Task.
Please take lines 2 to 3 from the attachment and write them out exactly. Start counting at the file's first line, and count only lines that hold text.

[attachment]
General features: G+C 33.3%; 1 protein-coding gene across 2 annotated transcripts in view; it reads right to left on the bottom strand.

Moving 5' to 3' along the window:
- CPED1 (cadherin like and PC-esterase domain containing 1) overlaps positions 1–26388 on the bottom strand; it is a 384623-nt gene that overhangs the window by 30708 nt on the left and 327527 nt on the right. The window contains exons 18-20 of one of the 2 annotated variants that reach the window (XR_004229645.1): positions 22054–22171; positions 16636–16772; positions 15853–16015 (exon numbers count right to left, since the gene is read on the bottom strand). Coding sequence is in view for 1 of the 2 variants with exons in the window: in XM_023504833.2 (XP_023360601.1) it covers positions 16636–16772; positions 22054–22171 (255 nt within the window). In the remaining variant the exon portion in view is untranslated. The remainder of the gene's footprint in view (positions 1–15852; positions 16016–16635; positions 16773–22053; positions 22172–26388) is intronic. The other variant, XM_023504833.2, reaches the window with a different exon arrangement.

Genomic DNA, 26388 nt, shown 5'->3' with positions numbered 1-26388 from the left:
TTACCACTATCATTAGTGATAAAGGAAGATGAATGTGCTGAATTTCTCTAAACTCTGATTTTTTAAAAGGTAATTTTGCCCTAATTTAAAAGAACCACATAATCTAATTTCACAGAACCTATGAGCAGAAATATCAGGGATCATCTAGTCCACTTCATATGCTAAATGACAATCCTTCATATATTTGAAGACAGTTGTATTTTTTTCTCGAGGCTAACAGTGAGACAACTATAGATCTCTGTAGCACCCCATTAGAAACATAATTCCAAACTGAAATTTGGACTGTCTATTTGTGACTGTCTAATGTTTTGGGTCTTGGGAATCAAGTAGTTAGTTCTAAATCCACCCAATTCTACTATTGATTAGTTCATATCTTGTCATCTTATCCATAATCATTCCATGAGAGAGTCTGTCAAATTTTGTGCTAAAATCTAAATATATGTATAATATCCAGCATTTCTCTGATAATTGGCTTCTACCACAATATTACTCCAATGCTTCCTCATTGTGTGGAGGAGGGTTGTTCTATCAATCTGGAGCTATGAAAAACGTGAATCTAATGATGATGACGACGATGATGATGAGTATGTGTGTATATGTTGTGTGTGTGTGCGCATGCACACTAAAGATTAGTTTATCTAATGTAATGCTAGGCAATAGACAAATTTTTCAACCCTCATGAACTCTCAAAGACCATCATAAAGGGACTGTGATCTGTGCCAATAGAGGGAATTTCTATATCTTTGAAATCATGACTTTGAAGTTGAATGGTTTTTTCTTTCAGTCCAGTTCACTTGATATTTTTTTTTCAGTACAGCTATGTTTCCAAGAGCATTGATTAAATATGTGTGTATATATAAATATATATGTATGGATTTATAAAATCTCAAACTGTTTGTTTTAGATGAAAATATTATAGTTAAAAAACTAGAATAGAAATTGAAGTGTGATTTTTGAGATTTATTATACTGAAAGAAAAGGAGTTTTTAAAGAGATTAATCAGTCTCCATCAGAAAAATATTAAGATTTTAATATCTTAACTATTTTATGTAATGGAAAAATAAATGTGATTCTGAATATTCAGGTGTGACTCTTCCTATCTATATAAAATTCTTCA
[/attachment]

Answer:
Moving 5' to 3' along the window:
- CPED1 (cadherin like and PC-esterase domain containing 1) overlaps positions 1–26388 on the bottom strand; it is a 384623-nt gene that overhangs the window by 30708 nt on the left and 327527 nt on the right. The window contains exons 18-20 of one of the 2 annotated variants that reach the window (XR_004229645.1): positions 22054–22171; positions 16636–16772; positions 15853–16015 (exon numbers count right to left, since the gene is read on the bottom strand). Coding sequence is in view for 1 of the 2 variants with exons in the window: in XM_023504833.2 (XP_023360601.1) it covers positions 16636–16772; positions 22054–22171 (255 nt within the window). In the remaining variant the exon portion in view is untranslated. The remainder of the gene's footprint in view (positions 1–15852; positions 16016–16635; positions 16773–22053; positions 22172–26388) is intronic. The other variant, XM_023504833.2, reaches the window with a different exon arrangement.